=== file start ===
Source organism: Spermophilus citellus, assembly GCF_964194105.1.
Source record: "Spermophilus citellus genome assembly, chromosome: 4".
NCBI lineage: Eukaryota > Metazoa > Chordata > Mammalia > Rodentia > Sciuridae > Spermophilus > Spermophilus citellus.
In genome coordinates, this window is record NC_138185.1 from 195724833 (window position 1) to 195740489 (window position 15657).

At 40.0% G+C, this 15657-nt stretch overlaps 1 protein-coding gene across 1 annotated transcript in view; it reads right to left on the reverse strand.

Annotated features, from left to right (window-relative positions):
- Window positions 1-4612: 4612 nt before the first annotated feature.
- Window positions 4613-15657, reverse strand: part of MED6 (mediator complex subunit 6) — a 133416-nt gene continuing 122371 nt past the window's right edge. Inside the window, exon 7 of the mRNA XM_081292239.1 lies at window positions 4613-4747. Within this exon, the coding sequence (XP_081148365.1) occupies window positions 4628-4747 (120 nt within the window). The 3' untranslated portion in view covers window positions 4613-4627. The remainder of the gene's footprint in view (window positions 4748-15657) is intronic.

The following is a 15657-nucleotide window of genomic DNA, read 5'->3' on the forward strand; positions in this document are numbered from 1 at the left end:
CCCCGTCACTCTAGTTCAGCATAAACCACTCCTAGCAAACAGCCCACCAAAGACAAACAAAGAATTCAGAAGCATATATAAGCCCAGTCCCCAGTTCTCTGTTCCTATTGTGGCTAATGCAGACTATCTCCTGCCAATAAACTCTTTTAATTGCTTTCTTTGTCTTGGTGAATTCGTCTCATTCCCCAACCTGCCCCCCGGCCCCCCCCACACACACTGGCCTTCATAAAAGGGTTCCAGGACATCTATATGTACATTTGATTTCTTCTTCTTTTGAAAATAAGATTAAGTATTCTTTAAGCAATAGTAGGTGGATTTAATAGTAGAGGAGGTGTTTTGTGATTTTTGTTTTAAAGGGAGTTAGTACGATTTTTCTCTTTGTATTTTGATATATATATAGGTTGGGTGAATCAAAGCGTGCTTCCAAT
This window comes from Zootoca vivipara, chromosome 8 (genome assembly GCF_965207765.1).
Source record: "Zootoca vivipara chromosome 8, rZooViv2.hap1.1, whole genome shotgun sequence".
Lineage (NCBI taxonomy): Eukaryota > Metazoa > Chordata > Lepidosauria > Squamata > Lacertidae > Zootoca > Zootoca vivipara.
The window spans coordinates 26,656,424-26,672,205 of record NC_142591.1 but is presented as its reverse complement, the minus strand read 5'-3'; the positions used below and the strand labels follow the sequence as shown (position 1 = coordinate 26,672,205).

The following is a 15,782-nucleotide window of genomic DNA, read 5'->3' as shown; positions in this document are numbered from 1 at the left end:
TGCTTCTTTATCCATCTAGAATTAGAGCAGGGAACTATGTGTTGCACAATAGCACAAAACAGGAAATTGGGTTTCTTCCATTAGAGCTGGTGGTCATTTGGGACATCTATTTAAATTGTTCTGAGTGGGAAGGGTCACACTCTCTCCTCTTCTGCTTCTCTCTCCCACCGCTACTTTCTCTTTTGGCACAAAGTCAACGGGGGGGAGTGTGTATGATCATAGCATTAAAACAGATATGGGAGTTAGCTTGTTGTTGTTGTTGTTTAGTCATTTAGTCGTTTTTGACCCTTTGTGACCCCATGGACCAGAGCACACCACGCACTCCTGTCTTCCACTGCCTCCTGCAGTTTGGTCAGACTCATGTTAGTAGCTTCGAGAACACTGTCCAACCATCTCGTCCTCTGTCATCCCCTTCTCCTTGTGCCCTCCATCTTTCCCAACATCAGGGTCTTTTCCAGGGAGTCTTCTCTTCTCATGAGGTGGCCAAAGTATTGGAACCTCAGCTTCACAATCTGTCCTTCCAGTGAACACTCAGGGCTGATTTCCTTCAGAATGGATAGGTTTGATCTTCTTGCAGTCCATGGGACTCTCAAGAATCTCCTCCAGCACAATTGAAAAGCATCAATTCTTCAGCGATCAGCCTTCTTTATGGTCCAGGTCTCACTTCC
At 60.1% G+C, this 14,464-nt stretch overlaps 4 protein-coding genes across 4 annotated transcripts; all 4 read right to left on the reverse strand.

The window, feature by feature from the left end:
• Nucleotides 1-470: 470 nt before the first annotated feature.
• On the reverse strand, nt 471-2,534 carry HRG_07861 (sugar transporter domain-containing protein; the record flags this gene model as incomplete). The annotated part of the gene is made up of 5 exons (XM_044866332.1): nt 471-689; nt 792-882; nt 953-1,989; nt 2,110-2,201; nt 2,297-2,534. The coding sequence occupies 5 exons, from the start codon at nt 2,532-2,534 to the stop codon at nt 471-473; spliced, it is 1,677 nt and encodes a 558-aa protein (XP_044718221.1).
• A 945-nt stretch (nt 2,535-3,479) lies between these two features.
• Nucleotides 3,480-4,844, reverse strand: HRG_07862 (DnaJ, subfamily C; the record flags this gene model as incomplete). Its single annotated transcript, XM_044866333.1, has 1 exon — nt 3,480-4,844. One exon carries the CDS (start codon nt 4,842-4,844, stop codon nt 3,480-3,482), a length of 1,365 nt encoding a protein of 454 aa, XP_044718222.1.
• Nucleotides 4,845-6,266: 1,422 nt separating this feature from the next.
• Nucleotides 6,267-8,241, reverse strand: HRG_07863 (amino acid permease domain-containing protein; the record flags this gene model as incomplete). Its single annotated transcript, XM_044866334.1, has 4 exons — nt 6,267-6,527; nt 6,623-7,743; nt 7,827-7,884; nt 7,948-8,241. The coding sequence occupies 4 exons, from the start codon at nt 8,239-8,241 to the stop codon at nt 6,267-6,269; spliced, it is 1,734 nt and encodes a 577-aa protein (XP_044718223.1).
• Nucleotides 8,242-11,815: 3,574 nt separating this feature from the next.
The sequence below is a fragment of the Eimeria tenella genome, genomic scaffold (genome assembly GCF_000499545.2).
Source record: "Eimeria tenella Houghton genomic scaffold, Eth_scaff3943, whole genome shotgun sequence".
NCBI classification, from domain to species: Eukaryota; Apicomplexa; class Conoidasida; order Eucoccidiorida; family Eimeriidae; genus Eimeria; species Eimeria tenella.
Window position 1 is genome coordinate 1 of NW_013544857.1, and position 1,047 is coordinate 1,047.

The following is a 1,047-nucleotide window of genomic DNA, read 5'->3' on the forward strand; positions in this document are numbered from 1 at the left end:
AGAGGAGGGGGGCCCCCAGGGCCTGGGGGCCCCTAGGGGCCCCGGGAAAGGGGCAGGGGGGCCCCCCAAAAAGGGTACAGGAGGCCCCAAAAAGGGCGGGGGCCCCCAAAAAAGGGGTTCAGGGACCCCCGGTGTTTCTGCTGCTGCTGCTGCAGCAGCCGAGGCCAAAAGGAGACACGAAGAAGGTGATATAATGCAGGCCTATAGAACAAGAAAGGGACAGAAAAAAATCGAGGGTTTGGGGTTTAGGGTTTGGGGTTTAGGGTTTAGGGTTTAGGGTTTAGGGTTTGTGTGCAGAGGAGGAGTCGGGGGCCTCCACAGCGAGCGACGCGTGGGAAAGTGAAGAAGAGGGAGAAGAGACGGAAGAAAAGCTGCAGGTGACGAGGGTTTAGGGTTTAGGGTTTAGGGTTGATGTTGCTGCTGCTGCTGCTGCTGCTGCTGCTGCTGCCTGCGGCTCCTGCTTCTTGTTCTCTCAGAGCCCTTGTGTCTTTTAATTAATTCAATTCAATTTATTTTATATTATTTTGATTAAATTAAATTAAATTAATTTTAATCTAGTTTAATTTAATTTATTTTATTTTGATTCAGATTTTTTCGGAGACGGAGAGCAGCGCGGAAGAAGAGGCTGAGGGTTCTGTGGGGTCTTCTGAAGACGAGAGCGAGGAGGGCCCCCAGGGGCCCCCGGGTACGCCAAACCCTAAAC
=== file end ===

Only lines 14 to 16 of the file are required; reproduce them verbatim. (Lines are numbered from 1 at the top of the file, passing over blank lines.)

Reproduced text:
The window spans coordinates 26,656,424-26,672,205 of record NC_142591.1 but is presented as its reverse complement, the minus strand read 5'-3'; the positions used below and the strand labels follow the sequence as shown (position 1 = coordinate 26,672,205).

The following is a 15,782-nucleotide window of genomic DNA, read 5'->3' as shown; positions in this document are numbered from 1 at the left end:
TGCTTCTTTATCCATCTAGAATTAGAGCAGGGAACTATGTGTTGCACAATAGCACAAAACAGGAAATTGGGTTTCTTCCATTAGAGCTGGTGGTCATTTGGGACATCTATTTAAATTGTTCTGAGTGGGAAGGGTCACACTCTCTCCTCTTCTGCTTCTCTCTCCCACCGCTACTTTCTCTTTTGGCACAAAGTCAACGGGGGGGAGTGTGTATGATCATAGCATTAAAACAGATATGGGAGTTAGCTTGTTGTTGTTGTTGTTTAGTCATTTAGTCGTTTTTGACCCTTTGTGACCCCATGGACCAGAGCACACCACGCACTCCTGTCTTCCACTGCCTCCTGCAGTTTGGTCAGACTCATGTTAGTAGCTTCGAGAACACTGTCCAACCATCTCGTCCTCTGTCATCCCCTTCTCCTTGTGCCCTCCATCTTTCCCAACATCAGGGTCTTTTCCAGGGAGTCTTCTCTTCTCATGAGGTGGCCAAAGTATTGGAACCTCAGCTTCACAATCTGTCCTTCCAGTGAACACTCAGGGCTGATTTCCTTCAGAATGGATAGGTTTGATCTTCTTGCAGTCCATGGGACTCTCAAGAATCTCCTCCAGCACAATTGAAAAGCATCAATTCTTCAGCGATCAGCCTTCTTTATGGTCCAGGTCTCACTTCC